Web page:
Men Who Experience Vital Exhaustion Are At Higher Risk Of Heart Attack: Study

For the study, researchers used data from the World Health Organization (WHO) MONICA Project. A representative sample of 657 men aged 25 to 64 years in Novosibirsk was enrolled in 1994.

According to a study, presented at ESC Acute CardioVascular Care 2021, men who experience vital exhaustion, are more likely to get a heart attack in the future. The findings presented at the online scientific congress of the European Society of Cardiology (ESC) suggest that this risk of exhaustion was significantly higher among divorced, widowed, and men who never got married.

For the study, researchers used data from the World Health Organization (WHO) MONICA Project. A representative sample of 657 men aged 25 to 64 years in Novosibirsk was enrolled in 1994.

Symptoms of vital exhaustion were assessed at baseline using the Maastricht Vital Exhaustion Questionnaire adopted by the MONICA protocol. Participants were classified according to their level of vital exhaustion: none, moderate, or high. Participants were followed-up for 14 years for the incidence of a heart attack.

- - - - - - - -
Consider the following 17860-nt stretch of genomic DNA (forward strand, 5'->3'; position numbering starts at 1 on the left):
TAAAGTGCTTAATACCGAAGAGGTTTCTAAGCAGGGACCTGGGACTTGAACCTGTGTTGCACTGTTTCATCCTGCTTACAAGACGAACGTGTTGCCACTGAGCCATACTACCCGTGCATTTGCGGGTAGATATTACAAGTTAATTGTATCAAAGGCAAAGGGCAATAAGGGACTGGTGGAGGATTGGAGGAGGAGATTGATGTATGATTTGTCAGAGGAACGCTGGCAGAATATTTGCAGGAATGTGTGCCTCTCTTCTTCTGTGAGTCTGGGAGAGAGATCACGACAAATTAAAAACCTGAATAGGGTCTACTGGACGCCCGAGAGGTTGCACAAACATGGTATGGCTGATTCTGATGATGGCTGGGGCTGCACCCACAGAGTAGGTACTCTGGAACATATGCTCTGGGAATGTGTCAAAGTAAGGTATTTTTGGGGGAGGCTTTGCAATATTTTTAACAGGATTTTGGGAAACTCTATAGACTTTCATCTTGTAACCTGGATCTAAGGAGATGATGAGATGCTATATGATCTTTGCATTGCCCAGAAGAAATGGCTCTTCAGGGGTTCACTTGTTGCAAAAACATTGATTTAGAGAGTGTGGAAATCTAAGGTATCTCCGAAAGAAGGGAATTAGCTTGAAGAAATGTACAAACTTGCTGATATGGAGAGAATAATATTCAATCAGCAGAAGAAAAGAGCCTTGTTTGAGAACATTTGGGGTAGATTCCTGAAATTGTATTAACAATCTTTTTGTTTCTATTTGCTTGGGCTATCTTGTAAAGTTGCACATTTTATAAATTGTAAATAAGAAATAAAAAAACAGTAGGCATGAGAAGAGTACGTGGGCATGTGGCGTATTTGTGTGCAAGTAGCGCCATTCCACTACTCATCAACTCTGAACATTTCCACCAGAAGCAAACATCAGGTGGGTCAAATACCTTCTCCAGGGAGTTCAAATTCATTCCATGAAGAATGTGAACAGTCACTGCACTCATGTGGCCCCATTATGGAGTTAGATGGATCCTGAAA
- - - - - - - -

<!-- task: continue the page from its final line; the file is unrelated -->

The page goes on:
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“Vital exhaustion refers to excessive fatigue, feelings of demoralisation and increased irritability,” said study author Dr. Dmitriy Panov of the Institute of Cytology and Genetics, Novosibirsk, Russian Federation. “It is thought to be a response to intractable problems in people’s lives, particularly when they are unable to adapt to prolonged exposure to psychological stressors.”

Overall, two-thirds (67 per cent) of the men had vital exhaustion (15per cent had a high level and 52 per cent had a moderate level) while 33 per cent were unaffected.

Nearly three-quarters (74 per cent) of men with high blood pressure had vital exhaustion – high in 58 per cent and moderate in 16 per cent.

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In the overall group of men, the researchers analysed the association between vital exhaustion at baseline and the risk of having a heart attack.

Compared to those without vital exhaustion, men with moderate or high levels had a 2.7-fold greater risk of a heart attack within five years, a 2.25 higher risk within 10 years, and a 2.1 raised risk within 14 years (p for all <0.05).

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